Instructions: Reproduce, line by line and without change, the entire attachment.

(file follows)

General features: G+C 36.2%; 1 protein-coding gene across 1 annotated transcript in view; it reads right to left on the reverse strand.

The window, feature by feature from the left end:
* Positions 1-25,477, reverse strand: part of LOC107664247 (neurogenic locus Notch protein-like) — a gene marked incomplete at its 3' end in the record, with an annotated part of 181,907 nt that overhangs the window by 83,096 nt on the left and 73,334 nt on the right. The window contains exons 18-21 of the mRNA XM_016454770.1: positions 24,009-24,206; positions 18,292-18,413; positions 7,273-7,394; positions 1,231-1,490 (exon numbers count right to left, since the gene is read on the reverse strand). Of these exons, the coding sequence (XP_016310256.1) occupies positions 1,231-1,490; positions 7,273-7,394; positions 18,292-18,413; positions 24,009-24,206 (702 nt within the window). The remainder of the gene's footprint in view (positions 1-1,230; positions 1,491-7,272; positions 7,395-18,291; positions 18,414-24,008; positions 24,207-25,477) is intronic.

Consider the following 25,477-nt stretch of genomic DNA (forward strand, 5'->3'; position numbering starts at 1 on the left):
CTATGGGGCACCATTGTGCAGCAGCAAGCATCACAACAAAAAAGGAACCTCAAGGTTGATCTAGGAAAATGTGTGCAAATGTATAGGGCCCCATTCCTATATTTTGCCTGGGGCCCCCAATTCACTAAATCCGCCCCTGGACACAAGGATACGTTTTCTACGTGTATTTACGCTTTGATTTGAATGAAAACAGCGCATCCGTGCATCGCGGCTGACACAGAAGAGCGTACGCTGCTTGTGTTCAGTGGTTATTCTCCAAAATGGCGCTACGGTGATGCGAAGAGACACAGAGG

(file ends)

General features: G+C 36.2%; 1 protein-coding gene across 1 annotated transcript in view; it reads right to left on the reverse strand.

The window, feature by feature from the left end:
* Positions 1-25,477, reverse strand: part of LOC107664247 (neurogenic locus Notch protein-like) — a gene marked incomplete at its 3' end in the record, with an annotated part of 181,907 nt that overhangs the window by 83,096 nt on the left and 73,334 nt on the right. The window contains exons 18-21 of the mRNA XM_016454770.1: positions 24,009-24,206; positions 18,292-18,413; positions 7,273-7,394; positions 1,231-1,490 (exon numbers count right to left, since the gene is read on the reverse strand). Of these exons, the coding sequence (XP_016310256.1) occupies positions 1,231-1,490; positions 7,273-7,394; positions 18,292-18,413; positions 24,009-24,206 (702 nt within the window). The remainder of the gene's footprint in view (positions 1-1,230; positions 1,491-7,272; positions 7,395-18,291; positions 18,414-24,008; positions 24,207-25,477) is intronic.

Consider the following 25,477-nt stretch of genomic DNA (forward strand, 5'->3'; position numbering starts at 1 on the left):
CTATGGGGCACCATTGTGCAGCAGCAAGCATCACAACAAAAAAGGAACCTCAAGGTTGATCTAGGAAAATGTGTGCAAATGTATAGGGCCCCATTCCTATATTTTGCCTGGGGCCCCCAATTCACTAAATCCGCCCCTGGACACAAGGATACGTTTTCTACGTGTATTTACGCTTTGATTTGAATGAAAACAGCGCATCCGTGCATCGCGGCTGACACAGAAGAGCGTACGCTGCTTGTGTTCAGTGGTTATTCTCCAAAATGGCGCTACGGTGATGCGAAGAGACACAGAGG